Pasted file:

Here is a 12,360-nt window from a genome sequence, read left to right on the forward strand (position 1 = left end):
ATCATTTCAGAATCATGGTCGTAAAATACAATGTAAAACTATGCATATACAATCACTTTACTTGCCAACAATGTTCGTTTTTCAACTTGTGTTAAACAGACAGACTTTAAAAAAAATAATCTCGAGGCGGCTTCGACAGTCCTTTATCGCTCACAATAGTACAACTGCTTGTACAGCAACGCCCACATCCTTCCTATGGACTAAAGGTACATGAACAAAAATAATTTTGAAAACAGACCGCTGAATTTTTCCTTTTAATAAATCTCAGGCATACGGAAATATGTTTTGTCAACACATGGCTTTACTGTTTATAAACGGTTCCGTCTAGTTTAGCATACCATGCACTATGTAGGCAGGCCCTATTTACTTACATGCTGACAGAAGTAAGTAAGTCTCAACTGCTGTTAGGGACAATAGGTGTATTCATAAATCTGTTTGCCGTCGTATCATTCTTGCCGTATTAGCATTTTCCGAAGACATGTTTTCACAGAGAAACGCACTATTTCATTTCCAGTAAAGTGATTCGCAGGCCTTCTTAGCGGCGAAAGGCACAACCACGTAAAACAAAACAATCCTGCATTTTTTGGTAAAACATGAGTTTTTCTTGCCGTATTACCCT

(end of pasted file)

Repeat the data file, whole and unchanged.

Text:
Here is a 12,360-nt window from a genome sequence, read left to right on the forward strand (position 1 = left end):
ATCATTTCAGAATCATGGTCGTAAAATACAATGTAAAACTATGCATATACAATCACTTTACTTGCCAACAATGTTCGTTTTTCAACTTGTGTTAAACAGACAGACTTTAAAAAAAATAATCTCGAGGCGGCTTCGACAGTCCTTTATCGCTCACAATAGTACAACTGCTTGTACAGCAACGCCCACATCCTTCCTATGGACTAAAGGTACATGAACAAAAATAATTTTGAAAACAGACCGCTGAATTTTTCCTTTTAATAAATCTCAGGCATACGGAAATATGTTTTGTCAACACATGGCTTTACTGTTTATAAACGGTTCCGTCTAGTTTAGCATACCATGCACTATGTAGGCAGGCCCTATTTACTTACATGCTGACAGAAGTAAGTAAGTCTCAACTGCTGTTAGGGACAATAGGTGTATTCATAAATCTGTTTGCCGTCGTATCATTCTTGCCGTATTAGCATTTTCCGAAGACATGTTTTCACAGAGAAACGCACTATTTCATTTCCAGTAAAGTGATTCGCAGGCCTTCTTAGCGGCGAAAGGCACAACCACGTAAAACAAAACAATCCTGCATTTTTTGGTAAAACATGAGTTTTTCTTGCCGTATTACCCT